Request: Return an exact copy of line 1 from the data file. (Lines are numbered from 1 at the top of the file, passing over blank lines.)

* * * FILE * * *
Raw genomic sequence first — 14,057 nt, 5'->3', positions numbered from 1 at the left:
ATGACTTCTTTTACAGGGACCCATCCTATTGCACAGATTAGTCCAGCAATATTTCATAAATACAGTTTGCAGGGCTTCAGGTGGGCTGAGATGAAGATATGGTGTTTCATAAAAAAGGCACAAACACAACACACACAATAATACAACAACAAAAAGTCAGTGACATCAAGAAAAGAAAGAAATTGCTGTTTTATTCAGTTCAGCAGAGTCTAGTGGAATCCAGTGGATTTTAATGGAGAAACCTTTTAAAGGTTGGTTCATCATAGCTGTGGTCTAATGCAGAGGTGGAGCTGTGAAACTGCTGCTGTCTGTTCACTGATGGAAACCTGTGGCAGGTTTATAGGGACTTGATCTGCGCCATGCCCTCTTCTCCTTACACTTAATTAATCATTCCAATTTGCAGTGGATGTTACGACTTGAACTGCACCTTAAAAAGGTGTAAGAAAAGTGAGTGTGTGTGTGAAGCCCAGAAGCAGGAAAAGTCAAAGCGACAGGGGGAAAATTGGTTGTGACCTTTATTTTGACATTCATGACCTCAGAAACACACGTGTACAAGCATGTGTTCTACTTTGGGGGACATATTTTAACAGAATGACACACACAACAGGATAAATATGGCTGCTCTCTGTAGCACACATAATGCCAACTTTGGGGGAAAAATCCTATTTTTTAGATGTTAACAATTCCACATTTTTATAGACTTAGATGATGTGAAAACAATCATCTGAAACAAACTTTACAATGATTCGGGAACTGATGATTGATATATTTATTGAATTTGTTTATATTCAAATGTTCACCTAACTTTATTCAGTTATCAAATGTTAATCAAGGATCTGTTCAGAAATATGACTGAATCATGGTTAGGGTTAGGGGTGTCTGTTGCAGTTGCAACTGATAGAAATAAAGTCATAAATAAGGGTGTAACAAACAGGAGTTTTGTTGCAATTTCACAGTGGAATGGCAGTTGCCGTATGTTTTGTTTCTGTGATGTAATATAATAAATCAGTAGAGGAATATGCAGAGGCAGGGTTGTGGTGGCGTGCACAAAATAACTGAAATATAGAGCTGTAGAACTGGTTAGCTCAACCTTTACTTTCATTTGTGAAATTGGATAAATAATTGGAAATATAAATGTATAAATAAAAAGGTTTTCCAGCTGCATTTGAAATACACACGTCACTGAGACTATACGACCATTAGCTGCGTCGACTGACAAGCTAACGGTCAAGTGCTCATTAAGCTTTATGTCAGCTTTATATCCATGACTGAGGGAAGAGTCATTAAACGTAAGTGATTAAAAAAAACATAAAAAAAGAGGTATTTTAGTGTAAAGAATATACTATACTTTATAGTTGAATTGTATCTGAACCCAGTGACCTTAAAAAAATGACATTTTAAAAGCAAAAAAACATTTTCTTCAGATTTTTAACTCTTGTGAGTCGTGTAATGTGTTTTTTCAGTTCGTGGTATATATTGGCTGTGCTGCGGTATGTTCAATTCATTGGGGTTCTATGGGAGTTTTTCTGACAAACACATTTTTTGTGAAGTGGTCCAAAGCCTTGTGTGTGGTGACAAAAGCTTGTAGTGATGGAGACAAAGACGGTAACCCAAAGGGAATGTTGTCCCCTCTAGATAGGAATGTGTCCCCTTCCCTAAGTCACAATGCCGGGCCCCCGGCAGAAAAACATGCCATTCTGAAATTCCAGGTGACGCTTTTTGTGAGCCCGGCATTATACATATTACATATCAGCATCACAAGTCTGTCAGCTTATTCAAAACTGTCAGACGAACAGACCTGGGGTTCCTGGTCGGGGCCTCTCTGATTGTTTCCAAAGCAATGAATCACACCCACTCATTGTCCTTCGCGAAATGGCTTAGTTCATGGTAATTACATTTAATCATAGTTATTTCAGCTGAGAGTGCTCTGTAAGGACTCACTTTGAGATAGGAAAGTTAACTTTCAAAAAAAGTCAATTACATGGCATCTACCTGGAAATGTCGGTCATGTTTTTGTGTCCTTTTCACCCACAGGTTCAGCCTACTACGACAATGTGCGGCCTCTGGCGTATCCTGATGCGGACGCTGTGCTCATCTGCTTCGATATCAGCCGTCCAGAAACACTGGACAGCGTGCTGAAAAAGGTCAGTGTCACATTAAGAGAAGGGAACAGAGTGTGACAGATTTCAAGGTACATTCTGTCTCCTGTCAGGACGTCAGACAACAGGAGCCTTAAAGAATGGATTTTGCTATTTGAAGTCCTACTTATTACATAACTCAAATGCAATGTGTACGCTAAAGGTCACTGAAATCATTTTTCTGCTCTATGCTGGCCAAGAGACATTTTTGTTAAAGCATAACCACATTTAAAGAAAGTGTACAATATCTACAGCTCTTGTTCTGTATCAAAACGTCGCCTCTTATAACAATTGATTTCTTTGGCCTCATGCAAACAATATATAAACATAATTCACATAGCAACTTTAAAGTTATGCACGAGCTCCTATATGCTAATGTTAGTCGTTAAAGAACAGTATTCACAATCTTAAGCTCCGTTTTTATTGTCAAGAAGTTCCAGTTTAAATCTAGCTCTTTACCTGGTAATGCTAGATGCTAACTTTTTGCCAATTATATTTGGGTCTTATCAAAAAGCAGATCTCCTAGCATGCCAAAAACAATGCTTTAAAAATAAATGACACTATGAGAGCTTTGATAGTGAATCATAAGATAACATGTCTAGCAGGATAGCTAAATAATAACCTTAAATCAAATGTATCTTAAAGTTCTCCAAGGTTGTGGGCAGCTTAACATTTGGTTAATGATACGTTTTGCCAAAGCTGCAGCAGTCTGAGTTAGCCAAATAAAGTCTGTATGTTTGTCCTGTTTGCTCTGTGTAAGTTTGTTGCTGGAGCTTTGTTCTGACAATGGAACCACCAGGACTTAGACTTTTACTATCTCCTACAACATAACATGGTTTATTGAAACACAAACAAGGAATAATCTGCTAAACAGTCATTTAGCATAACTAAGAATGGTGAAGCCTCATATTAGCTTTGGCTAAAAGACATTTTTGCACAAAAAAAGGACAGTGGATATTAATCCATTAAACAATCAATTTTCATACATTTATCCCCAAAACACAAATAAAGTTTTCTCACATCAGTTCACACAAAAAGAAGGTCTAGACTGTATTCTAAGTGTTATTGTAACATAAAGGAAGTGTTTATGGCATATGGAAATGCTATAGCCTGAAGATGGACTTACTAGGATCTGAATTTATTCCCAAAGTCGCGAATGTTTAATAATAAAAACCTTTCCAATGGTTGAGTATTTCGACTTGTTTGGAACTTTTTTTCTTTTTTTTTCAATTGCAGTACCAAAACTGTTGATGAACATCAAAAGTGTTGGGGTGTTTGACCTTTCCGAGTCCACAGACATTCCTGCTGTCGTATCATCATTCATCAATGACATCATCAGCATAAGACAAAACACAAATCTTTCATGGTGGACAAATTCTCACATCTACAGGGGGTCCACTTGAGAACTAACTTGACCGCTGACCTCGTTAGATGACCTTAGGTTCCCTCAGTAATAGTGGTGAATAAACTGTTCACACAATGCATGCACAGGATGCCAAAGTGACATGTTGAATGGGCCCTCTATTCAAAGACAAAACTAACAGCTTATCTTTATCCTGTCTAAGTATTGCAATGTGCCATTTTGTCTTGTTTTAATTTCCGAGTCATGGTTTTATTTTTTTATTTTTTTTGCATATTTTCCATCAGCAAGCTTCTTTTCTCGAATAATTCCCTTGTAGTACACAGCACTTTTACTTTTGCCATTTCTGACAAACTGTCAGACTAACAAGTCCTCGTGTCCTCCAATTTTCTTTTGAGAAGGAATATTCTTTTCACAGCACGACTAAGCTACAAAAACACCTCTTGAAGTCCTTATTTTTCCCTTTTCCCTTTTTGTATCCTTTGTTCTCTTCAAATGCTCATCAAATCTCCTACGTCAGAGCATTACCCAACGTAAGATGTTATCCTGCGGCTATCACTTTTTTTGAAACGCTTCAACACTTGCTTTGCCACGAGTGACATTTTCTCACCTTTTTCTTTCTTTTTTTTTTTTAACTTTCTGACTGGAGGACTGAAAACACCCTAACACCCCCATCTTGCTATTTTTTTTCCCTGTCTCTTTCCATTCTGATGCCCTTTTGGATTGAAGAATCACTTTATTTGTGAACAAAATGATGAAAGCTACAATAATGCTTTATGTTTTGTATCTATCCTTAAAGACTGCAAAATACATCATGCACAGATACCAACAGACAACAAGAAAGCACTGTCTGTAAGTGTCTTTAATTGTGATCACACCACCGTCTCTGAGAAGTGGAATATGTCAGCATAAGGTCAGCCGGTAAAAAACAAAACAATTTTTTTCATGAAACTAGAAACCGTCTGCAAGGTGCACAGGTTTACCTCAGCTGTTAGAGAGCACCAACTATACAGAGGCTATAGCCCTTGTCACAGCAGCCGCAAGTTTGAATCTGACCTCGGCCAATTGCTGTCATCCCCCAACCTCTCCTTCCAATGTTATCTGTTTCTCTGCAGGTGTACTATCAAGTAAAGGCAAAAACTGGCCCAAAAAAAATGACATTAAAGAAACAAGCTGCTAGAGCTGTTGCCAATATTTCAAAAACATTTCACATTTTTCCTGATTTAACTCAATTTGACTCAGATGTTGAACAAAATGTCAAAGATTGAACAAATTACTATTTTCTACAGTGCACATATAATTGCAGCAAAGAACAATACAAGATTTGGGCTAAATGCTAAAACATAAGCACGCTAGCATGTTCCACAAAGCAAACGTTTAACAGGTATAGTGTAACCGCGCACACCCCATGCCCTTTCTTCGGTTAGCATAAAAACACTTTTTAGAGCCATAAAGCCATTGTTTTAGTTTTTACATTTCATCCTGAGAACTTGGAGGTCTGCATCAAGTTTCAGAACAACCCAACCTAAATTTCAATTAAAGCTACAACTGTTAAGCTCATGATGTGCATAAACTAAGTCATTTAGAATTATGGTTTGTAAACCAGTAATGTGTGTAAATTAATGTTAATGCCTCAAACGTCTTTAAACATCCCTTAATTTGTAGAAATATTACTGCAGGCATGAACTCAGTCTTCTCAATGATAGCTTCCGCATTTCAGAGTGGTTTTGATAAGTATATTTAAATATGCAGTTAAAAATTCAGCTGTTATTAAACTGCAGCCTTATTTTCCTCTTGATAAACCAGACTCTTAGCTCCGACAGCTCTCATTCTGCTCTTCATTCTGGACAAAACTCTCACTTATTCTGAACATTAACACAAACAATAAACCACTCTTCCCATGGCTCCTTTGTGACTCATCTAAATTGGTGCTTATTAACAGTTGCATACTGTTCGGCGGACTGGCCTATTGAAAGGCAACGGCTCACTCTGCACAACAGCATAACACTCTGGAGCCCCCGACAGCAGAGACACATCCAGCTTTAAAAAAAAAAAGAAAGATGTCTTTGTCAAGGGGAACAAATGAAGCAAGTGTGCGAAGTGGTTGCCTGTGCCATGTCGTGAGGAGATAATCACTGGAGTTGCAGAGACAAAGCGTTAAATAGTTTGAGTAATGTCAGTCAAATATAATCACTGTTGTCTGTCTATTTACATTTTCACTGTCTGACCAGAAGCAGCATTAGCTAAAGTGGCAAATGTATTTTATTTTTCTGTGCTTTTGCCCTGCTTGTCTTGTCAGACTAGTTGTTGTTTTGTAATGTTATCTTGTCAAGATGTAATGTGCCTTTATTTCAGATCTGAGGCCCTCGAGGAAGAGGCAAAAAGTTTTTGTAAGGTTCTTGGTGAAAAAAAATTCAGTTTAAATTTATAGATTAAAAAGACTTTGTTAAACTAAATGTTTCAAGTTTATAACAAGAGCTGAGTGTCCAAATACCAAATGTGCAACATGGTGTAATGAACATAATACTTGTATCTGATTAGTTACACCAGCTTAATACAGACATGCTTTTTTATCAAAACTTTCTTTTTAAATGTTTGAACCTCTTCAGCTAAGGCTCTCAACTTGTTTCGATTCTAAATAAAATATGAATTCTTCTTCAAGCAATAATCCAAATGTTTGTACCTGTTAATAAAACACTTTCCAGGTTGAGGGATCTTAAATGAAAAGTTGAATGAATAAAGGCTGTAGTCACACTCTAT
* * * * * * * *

Raw genomic sequence first — 14,057 nt, 5'->3', positions numbered from 1 at the left: